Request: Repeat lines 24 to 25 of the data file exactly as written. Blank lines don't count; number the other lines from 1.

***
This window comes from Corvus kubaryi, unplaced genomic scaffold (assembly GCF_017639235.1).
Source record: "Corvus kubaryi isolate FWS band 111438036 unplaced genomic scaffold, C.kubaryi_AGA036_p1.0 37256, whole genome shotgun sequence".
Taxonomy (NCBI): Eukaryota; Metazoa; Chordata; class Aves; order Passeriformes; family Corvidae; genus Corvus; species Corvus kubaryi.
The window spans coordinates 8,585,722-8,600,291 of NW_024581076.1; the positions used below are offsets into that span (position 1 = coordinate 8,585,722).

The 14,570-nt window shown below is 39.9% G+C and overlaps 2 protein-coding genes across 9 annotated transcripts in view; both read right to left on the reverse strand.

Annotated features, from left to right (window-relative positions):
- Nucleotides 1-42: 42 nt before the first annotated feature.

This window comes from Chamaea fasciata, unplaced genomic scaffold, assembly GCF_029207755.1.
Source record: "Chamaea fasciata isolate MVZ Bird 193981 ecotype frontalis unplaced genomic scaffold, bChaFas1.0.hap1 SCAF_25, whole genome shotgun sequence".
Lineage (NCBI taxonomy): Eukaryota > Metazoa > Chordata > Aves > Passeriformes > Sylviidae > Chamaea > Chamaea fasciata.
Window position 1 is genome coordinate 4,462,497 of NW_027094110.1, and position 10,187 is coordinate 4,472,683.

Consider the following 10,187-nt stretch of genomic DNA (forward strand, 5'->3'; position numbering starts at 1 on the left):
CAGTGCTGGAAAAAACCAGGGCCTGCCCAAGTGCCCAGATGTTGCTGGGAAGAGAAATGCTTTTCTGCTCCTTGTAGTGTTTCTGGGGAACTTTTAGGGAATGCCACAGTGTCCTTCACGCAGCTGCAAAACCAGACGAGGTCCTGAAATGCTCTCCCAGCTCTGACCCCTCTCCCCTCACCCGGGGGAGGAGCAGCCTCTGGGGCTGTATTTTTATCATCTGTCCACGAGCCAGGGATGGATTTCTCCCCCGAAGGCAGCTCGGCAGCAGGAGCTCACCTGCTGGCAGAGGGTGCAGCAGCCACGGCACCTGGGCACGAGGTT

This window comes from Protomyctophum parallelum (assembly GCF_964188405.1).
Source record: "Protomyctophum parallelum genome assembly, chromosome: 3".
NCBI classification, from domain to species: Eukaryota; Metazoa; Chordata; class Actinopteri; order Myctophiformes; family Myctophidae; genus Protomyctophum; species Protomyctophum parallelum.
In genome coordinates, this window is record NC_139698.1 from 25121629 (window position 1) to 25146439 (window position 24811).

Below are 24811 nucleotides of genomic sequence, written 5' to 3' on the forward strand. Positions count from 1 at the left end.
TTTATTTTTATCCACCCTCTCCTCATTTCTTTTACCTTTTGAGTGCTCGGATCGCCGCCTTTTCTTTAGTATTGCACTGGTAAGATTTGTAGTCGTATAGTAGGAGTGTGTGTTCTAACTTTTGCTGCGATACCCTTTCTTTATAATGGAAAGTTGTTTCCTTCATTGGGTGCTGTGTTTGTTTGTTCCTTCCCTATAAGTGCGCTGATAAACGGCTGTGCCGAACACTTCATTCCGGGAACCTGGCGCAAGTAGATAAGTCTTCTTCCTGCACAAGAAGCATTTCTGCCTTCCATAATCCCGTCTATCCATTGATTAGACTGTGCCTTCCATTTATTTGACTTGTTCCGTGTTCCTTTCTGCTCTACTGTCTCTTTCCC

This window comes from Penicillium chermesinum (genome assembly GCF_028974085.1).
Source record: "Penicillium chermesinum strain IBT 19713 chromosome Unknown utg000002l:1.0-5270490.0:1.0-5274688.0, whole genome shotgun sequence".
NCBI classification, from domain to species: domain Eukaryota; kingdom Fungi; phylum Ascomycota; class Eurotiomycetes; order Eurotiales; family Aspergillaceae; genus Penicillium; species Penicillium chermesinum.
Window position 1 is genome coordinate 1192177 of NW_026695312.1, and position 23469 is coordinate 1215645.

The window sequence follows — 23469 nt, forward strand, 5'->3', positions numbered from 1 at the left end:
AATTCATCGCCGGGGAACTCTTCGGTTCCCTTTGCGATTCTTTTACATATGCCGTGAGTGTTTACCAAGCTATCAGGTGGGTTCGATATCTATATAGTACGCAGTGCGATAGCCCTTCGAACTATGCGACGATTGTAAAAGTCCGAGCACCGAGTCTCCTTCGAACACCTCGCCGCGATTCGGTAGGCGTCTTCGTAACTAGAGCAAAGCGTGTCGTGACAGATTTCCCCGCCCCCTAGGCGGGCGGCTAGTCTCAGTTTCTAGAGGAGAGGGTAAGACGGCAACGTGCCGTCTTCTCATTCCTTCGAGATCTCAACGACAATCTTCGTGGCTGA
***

The window sequence follows — 23469 nt, forward strand, 5'->3', positions numbered from 1 at the left end:
AATTCATCGCCGGGGAACTCTTCGGTTCCCTTTGCGATTCTTTTACATATGCCGTGAGTGTTTACCAAGCTATCAGGTGGGTTCGATATCTATATAGTACGCAGTGCGATAGCCCTTCGAACTATGCGACGATTGTAAAAGTCCGAGCACCGAGTCTCCTTCGAACACCTCGCCGCGATTCGGTAGGCGTCTTCGTAACTAGAGCAAAGCGTGTCGTGACAGATTTCCCCGCCCCCTAGGCGGGCGGCTAGTCTCAGTTTCTAGAGGAGAGGGTAAGACGGCAACGTGCCGTCTTCTCATTCCTTCGAGATCTCAACGACAATCTTCGTGGCTGA